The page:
Jerusalem was the centre of Jewish wisdom. The great rabbis and doctors of the law would be situated there and others dispersed among the populace and foreign nations would also gather for conference and consultations. A thirst for knowledge could be quenched by listening in to their discussions. A twelve year old boy exceptional in his learning and ardent in his yearning for greater comprehension could not miss out on the opportunity to overhear the conversation and debates participated in by the most eminent experts of the day.
Jesus was not so impertinent and ill-mannered as to interject and lecture his elders but his lingering presence must have amused and intrigued the assembled teachers of the law to such an extent that they good naturedly enquired as to his interest and basic grasp of Israel’s tradition. Drawn to respond Jesus posed questions that only someone well informed could address to the august body of instructors. As dialogue developed it became clear that the mind and manner of Jesus were extraordinary and initial amusement and curiosity grew to astonishment. Jesus impressed his mature and professional audience to the point where they could only be described as astounded. “Everyone who heard him was amazed at his understanding and answers” (v47). He began by asking questions of the wise. As his parents approached to reclaim and rebuke him he could be heard answering the questions of the wise. What is more, his parents, for all their godliness, failed to discern the wisdom of his reply when they asked him why he had separated himself and delayed in the holy city. “Didn’t you know I had to be in my Father’s house?” (v49). So often his priorities would run counter to human expectation. With all the instruction Jesus’ parents would have given him from early experience of his uniqueness and from the writings of the law and the prophets would they not have been more prepared for the manifestation of remarkable features in his life and character? Mary had to slowly ponder her way to perception, which makes her input to Luke’s gospel even more dependable.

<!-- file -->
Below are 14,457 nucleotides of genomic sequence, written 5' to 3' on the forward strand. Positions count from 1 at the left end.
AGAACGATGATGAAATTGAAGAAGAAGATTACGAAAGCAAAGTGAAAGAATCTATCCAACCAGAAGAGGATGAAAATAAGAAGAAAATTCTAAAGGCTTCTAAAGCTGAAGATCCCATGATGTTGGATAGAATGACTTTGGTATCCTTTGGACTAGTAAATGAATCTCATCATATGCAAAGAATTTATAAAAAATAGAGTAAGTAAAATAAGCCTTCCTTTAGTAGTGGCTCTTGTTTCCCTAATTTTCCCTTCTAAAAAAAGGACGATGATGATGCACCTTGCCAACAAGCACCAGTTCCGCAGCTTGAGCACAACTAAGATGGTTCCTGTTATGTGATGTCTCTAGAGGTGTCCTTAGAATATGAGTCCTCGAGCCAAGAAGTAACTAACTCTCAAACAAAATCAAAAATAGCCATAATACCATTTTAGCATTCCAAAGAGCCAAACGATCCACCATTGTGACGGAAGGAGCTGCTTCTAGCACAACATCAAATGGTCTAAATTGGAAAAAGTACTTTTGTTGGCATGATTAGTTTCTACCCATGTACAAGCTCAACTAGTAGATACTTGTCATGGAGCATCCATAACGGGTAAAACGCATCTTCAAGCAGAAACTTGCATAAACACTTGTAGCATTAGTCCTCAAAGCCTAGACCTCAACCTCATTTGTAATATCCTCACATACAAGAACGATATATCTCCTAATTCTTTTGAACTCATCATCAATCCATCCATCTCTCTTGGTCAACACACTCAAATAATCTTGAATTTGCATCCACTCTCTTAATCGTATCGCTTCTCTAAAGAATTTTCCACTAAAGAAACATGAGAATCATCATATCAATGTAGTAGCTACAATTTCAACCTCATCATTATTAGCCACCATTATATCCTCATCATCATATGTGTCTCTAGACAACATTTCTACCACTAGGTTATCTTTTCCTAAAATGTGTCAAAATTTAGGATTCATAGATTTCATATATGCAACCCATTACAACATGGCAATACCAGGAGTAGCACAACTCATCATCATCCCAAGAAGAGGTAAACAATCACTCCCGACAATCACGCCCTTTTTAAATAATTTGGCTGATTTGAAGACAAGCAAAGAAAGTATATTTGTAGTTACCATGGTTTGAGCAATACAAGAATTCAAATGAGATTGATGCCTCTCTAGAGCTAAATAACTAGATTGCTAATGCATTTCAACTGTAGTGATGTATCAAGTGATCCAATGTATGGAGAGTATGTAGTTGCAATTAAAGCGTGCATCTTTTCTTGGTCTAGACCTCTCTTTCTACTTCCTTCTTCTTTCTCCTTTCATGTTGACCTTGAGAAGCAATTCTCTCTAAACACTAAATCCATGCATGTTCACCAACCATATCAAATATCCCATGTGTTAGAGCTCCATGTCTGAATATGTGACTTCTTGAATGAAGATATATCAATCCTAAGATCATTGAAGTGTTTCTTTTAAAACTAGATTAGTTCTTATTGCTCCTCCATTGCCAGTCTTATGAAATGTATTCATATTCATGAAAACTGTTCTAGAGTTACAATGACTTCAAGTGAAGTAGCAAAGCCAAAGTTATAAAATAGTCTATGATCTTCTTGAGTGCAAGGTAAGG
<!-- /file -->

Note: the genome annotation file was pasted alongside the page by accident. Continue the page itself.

At the commencement and closure to the Lucan narrative we are cautioned to notice the unique wisdom of the Lord Jesus in his youth (vv40&52). His mind was shaped by the Old Testament and filled with the Holy Spirit. While his parents were anxiously searching for him he was earnestly searching the Scriptures. Care must be taken in trying to assess the internal life of the Lord but he must have possessed a strong sense of unbroken communion with the Father and cultivated it carefully through disciplines of study, prayer, worship, and obedience to God and guardians (v51). Great grace was within him and this was attractive to others.